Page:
My to-read list on Goodreads currently contains 863 books. Considering I usually read about fifty books a year, I’ll be 42 by the time I finish only that list—yet I’m constantly adding to it, not to mention re-reading books. I’ve added more than twenty books to the list just in the past month.
What this all means is that I don’t have a chance of reading all the books I want to in my lifetime.
This is a bit depressing to me. I love reading Christian books so that I can understand God better, grow in holiness, and do ministry more effectively. They are good teachers, helping me to see beyond my own limited experience and understanding.
But I also need to remember the right place of books. In Ecclesiastes, the Preacher observes: “Of making many books there is no end, and much study is a weariness of the flesh.” (Ecclesiastes 12:12b)
I will never read enough books to “arrive”. Even if I double the amount I read each year, I can never achieve fulness of knowledge, or perfect character, or flawless theology. Often when I’m taking notes from a great book, I’ll worry that I’m going to forget a crucial insight. I keep up with countless blogs because I don’t want to miss out on anything.
Reading this way is a denial of reality. I need to accept that I can never keep up with everything I could possibly learn.
This quote attributed to the poet Sylvia Plath captures how limited we are:
“I can never read all the books I want; I can never be all the people I want and live all the lives I want. I can never train myself in all the skills I want. And why do I want? I want to live and feel all the shades, tones and variations of mental and physical experience possible in my life. And I am horribly limited.”1
Yet as Christians, we don’t have to view this limitation as “horrible”. Our limitations are a gift from God, so his power can be displayed more clearly through our weakness (2 Corinthians 12:9). And our limitations make us gloriously free. We don’t need to know and experience everything in this life, for we were made for the eternal life waiting for us beyond the grave. Even though books are a helpful tool in our sanctification, ultimately God is the one who changes us, so we do not need to rely upon them.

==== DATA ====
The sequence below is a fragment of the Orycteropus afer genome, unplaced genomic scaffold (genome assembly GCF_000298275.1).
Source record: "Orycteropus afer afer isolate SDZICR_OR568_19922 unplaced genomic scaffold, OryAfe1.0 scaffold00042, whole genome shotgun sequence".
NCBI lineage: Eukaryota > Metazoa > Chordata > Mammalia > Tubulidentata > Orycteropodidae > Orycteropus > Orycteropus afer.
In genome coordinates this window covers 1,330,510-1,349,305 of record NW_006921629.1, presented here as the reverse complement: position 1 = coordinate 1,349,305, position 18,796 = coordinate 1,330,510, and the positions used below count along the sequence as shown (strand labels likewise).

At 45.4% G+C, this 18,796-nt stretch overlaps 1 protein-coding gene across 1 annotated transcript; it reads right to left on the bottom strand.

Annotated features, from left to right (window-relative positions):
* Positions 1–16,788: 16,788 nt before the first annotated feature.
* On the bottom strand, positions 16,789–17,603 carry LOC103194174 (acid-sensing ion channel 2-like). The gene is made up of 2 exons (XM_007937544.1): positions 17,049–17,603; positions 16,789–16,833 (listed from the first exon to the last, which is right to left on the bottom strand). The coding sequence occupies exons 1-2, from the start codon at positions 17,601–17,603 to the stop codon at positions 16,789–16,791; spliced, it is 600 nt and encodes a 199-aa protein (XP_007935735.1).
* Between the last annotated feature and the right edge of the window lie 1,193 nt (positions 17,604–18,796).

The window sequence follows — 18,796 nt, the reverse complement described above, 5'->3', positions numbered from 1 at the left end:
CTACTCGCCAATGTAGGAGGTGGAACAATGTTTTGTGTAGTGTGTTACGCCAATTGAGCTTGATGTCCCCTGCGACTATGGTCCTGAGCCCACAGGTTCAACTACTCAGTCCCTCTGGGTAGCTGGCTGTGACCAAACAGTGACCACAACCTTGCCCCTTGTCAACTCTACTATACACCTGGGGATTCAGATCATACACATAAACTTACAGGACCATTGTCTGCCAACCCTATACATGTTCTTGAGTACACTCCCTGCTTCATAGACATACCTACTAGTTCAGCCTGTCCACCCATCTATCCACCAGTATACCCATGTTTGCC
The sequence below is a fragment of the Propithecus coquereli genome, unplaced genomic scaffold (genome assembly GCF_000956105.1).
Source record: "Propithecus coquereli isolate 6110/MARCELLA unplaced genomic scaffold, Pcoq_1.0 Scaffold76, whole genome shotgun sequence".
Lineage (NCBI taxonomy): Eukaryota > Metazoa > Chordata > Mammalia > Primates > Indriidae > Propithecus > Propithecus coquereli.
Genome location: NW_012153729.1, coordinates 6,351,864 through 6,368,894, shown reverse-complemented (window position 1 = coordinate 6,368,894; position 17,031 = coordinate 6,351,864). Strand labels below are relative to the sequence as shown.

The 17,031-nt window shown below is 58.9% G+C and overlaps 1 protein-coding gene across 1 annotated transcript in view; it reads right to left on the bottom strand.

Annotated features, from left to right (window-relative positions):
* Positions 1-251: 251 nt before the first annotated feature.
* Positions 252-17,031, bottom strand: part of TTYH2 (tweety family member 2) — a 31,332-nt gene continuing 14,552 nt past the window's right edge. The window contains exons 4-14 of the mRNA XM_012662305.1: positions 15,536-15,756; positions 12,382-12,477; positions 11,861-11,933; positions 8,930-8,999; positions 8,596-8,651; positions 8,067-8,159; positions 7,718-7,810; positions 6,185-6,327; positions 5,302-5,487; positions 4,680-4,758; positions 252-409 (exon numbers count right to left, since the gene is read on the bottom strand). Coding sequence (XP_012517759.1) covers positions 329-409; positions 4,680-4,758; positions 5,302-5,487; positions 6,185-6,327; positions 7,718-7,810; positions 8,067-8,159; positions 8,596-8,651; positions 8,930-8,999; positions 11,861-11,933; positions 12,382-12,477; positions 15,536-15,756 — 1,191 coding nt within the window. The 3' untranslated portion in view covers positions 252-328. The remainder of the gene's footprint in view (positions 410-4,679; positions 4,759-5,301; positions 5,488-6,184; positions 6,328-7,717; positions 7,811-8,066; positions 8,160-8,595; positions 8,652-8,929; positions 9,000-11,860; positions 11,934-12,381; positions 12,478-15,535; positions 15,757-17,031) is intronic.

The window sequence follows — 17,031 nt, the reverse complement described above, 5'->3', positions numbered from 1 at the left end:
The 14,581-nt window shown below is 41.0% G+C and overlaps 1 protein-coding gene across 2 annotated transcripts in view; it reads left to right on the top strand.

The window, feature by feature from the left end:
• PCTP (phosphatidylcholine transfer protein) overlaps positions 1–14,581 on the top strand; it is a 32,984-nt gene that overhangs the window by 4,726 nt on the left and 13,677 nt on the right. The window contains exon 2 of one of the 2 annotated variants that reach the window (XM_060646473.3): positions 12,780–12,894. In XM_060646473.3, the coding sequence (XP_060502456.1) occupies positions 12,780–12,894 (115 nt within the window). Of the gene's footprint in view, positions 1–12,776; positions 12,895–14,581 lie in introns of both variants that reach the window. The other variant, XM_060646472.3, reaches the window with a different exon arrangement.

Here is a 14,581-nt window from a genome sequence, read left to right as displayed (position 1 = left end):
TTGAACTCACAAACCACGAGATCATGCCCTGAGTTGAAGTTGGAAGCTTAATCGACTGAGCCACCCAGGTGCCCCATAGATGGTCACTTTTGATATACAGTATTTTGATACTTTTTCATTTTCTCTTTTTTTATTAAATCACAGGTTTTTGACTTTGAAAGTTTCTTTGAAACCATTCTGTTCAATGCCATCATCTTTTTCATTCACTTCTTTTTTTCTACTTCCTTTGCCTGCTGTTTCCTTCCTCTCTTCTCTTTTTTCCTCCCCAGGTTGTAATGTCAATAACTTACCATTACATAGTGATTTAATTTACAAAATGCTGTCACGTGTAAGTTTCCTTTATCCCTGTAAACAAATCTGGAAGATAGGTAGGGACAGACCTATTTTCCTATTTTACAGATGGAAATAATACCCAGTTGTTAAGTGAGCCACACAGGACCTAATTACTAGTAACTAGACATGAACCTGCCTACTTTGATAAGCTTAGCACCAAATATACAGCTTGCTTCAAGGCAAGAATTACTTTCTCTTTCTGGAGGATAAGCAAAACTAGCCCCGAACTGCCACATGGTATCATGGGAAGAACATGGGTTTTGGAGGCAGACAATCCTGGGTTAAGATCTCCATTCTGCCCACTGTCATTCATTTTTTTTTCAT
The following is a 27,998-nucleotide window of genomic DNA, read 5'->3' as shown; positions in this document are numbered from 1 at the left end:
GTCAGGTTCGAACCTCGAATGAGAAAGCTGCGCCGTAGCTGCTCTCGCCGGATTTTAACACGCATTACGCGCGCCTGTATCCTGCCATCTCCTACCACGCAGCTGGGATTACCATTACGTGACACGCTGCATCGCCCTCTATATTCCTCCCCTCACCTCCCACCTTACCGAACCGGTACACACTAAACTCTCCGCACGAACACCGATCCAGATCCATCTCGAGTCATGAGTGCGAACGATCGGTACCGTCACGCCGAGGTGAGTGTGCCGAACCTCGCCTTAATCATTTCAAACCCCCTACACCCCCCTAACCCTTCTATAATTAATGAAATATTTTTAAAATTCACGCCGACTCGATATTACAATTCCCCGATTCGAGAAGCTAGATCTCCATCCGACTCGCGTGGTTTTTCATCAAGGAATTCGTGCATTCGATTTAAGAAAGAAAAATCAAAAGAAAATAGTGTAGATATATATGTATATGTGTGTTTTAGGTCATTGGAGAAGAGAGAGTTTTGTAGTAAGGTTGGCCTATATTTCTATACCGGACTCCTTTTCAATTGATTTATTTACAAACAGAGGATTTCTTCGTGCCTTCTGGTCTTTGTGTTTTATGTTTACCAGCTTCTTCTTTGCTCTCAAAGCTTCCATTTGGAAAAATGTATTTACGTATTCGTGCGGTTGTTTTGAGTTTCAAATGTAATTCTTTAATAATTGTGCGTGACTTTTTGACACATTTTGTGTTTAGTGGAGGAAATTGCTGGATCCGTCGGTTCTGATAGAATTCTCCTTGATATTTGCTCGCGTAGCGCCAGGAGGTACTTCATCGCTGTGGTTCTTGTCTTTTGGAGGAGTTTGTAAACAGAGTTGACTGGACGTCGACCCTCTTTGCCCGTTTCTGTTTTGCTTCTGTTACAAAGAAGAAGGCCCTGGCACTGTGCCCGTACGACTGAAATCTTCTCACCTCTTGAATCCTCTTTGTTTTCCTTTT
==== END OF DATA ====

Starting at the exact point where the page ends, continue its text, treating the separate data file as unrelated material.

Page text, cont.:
I’m grateful for the incredible blessing that books have been in my life. God has been so generous to give me the wealth to own a decent collection, and the time to read them. But they’re not essential. I don’t need them to live with certainty and peace now. All that I truly need has been granted to me in grace by Jesus Christ:
“Blessed be the God and Father of our Lord Jesus Christ, who has blessed us in Christ with every spiritual blessing in the heavenly places…” (Ephesians 1:3)
I’m certain of the redemption I have through the death and resurrection of Jesus. That’s the firm knowledge I can rest everything upon. I know of this through the Bible, that precious treasure where I commune with the living God, learn about him and myself, and discover how God wants me to live. Even if I never read another book in my lifetime, I would have everything I need.
This truth enables me to rest. I don’t have to be a slave to my Goodreads list, or keep up with every single blog, or obsess over finishing my reading goal each year. I can trust the words of the apostle Peter:
“His divine power has granted to us all things that pertain to life and godliness, through the knowledge of him who called us to his own glory and excellence…” (2 Peter 1:3)
- I’ve seen this quote attributed to Plath, apparently from The Unabridged Journals of Sylvia Plath, for instance on Goodreads here: https://www.goodreads.com/quotes/78158-i-can-never-read-all-the-books-i-want-i. I haven’t read the book, and never seen a page number quoted, so I can’t verify the source.